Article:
Ceremony helps us process the emotions of life.
My younger son has been having a rough few weeks. As an 8.5 year old, he is going through the very normal developmental phase in which he is beginning to understand the permanence and finality of death. He is scared of his own mortality, and of losing the people he loves.
I recently celebrated a birthday and he cried during my celebratory dinner, crawled into my arms, and whimpered, “Mommy, I don’t want you to get old and die and leave me alone without you.” He also makes many comments about wanting to stay 8 years old forever. The other day in the car he cried, “Mommy one day I’ll be an older man and you won’t be alive anymore and what will I do? How will I know how to live my life? Who will I have to talk to when my heart hurts and I need advice or to share my feelings? You’re always there for me. I don’t want to be without you!”
As I listened to him cry and try to wrap his mind and heart around these concepts, to say that my heart was aching with pain so fierce is an understatement. My greatest fear since becoming a mother is dying and leaving my boys alone. So to hear him speak of my greatest fear was almost unbearable for me.
As parents, we don’t want to see our children in pain. We would do anything to take that pain away. Sometimes in an effort to make them feel better—and to make ourselves feel better—-we inadvertently invalidate their feelings or minimize them or enable them in some ways.
Our children are here on their own journeys. They have to experience all of their feelings—the good, the bad, and everything in between. Feeling emotions and sitting with discomfort is the only way to grow and evolve our souls. Our kids have the same need.
When my little man cried to me I wanted to rush in and distract him with music or games or tell a joke or tell him not to worry. But all of that would have been invalidating for him, and it would have been an attempt for me to avoid my own discomfort.
Instead, I leaned into him, hugged him, kissed him, and told him I loved him. I told him that I understood how painful it is to think about losing someone we love. I just offered validation. I didn’t try to change his feelings or avoid the conversation.
I also had to make time to be present for him. That meant ignoring the sink full of dishes, the explosion of dirty laundry, the text messages, and the phone calls. I had to turn off the autopilot.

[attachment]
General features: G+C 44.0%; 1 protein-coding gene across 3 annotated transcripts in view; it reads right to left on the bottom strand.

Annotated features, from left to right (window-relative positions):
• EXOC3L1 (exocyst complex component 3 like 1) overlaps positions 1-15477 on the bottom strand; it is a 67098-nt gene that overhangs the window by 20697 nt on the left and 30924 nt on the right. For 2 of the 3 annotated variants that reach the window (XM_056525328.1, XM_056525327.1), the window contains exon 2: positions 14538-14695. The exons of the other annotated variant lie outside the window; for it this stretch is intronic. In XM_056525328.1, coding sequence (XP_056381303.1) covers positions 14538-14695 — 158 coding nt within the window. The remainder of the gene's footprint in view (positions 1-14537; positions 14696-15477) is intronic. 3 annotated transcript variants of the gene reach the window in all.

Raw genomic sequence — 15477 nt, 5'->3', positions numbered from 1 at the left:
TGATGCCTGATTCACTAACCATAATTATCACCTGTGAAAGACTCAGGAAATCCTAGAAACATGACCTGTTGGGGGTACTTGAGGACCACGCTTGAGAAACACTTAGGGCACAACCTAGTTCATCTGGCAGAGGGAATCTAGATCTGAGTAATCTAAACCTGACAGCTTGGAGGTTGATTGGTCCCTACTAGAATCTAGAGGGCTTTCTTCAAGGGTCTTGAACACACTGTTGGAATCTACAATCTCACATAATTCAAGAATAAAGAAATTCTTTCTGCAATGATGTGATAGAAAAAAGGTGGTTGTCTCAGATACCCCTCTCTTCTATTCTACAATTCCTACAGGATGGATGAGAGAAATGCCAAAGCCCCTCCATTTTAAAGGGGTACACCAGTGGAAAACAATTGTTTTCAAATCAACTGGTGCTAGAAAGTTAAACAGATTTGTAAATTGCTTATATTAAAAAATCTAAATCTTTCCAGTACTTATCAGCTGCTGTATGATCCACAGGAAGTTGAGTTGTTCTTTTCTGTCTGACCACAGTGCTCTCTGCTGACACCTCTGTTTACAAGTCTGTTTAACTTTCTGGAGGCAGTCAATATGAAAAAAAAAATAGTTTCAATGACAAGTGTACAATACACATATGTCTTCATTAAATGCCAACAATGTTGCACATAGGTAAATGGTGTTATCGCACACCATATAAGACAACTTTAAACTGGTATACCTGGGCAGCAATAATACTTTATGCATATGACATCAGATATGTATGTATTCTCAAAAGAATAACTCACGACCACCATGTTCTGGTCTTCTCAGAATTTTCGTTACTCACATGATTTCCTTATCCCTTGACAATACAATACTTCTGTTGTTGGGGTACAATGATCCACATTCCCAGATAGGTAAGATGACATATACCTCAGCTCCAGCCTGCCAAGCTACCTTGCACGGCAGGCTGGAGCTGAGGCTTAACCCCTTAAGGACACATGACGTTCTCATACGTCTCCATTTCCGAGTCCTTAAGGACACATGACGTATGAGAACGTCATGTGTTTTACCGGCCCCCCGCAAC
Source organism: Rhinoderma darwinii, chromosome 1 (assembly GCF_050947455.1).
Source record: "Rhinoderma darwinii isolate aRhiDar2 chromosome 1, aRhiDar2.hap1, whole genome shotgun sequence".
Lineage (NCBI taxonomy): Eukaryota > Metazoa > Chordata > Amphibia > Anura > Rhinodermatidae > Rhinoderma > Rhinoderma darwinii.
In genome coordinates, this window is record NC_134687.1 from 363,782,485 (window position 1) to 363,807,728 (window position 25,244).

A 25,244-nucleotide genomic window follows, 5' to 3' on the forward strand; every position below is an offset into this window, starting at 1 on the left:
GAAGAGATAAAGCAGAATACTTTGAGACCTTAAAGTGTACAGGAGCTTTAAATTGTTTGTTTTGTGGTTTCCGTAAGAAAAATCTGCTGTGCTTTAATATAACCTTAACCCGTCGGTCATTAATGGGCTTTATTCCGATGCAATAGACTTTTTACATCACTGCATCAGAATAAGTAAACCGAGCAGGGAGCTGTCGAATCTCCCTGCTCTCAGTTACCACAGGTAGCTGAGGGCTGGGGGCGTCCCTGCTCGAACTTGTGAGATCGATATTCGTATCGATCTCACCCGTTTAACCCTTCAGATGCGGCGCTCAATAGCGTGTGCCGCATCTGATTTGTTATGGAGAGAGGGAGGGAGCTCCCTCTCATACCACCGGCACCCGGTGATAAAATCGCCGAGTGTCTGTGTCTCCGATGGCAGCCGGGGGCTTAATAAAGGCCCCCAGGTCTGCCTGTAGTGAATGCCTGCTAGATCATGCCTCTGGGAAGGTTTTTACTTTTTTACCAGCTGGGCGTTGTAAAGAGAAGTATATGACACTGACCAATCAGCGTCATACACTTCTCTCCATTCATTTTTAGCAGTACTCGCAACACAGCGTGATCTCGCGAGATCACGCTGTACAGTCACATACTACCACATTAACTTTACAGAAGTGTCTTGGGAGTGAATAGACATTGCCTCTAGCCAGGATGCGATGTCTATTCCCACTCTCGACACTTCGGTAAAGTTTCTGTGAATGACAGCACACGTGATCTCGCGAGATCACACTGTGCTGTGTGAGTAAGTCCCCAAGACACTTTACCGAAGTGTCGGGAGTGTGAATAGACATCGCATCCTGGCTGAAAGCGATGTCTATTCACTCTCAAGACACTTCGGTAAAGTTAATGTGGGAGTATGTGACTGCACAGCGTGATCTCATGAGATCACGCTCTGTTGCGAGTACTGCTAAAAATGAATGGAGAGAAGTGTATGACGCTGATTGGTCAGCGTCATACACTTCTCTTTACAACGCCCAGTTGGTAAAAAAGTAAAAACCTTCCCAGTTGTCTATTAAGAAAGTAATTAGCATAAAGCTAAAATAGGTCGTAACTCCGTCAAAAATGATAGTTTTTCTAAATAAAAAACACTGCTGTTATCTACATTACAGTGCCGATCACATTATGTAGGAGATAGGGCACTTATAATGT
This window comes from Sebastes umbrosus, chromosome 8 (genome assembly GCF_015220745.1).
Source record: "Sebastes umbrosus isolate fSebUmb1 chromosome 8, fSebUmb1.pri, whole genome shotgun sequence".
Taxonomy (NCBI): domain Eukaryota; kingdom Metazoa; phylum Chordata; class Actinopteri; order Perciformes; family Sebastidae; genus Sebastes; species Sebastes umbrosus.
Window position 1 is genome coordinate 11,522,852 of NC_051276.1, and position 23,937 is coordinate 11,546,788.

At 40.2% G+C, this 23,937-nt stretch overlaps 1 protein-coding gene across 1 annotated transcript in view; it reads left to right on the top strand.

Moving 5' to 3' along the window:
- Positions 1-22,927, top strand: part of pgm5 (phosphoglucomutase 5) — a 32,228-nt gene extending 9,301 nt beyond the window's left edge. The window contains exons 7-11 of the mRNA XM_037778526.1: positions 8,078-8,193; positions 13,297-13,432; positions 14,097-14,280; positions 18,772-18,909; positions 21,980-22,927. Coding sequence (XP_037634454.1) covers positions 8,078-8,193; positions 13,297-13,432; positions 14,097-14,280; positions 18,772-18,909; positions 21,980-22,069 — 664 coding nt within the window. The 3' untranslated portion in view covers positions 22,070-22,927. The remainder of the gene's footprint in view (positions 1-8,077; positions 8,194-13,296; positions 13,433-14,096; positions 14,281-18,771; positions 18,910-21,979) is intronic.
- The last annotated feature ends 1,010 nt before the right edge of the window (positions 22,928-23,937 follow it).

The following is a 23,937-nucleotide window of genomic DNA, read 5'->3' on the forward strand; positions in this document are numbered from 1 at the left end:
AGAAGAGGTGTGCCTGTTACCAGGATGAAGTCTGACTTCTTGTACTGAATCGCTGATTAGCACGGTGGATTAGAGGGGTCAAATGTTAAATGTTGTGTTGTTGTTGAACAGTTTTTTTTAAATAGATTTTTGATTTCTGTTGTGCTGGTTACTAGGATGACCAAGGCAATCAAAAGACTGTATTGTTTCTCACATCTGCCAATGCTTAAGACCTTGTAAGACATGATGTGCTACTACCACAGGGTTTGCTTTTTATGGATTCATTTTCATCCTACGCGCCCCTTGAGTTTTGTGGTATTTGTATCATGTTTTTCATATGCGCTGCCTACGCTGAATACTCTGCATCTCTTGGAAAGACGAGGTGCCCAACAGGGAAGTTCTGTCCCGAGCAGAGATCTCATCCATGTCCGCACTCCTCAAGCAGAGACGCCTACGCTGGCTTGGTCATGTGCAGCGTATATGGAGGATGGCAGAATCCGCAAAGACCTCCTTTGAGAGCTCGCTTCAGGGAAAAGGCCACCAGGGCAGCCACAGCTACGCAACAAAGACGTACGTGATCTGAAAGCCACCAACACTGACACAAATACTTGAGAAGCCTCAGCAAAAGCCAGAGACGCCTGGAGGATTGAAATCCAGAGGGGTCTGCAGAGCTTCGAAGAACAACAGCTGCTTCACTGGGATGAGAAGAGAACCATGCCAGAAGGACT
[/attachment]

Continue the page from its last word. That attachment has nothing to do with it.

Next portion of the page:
Later that day, I invited him to participate in a ceremony with me. I use ceremony in my life and in my work with children and adults both individually and in groups each day.
Ceremonies and rituals offer countless benefits for humans of all ages including:
*calmness and increased inner peace *decrease in anxiety and fear *experiences of pure joy and happiness *unconditional love for all beings and for self *regulation of the central nervous system *improvements in executive functions *greater mindfulness and awareness *increased self-awareness and introspection *increased ability to feel gratitude *sense of community and true belonging *increased self-esteem *and more…
Ceremonies remind us to not live life going through the motions but instead to live with intention and to have every move we make be full of deep meaning and creative energy. To be full of awe for all of life, even the parts of life that are painful. It connects us to the source of our innate healing that resides within us-knowing that we are our own medicine.
Ceremony also helped my son to feel connected to something larger than himself. To have faith in the universal order of things and to trust that he was never going to be alone.
We sang, danced, drummed, walked mindfully in the woods, watched birds, and laid down under the warmth of the sun. Both he and I were calm, full of joy and gratitude, and connected to each other, even with the pain that we both felt in our hearts. Pain is transformative if we allow it to be.
My ability to offer validation and support for my son was possible only because of the work that I have done, and continue to do, every day to make myself more conscious and connected. My own ceremonies and rituals help me to evolve my soul for my highest good and for the good of all around me.
The greatest gift we can give to our children is that of our own growth and consciousness.
My single most important parenting goal is to raise two men who are CONSCIOUS—Truly awake, alert, and aware of their own hearts and their connection to every being in the universe.
I’ve learned that all of life is sacred. Anything can be a ceremony—eating dinner together, walking through a pile of leaves, driving to hockey practice, even folding laundry! If we set the intention to be present, connect with feelings of gratitude for life just as it is unfolding in each moment, and see how we are connected to all that is, then life itself becomes a sacred ceremony.
Any day in which I remember that is a good day. I forget. And then I remember again. And then I forget again. Because I am human. And my son will forget because he is human too. When I have compassion for myself, I can have compassion for him.
It’s not easy. And I screw up daily!! Some days the best version of me looks like mismatched pajamas, dirty hair in a bun, yelling at my kids, and crying as I shove a donut in my mouth. Other days it’s drumming joyfully in the woods with my son.
But I keep picking myself back up and doing the work.
Thank you to my son for being one of my greatest teachers by always helping me to remember. ❤️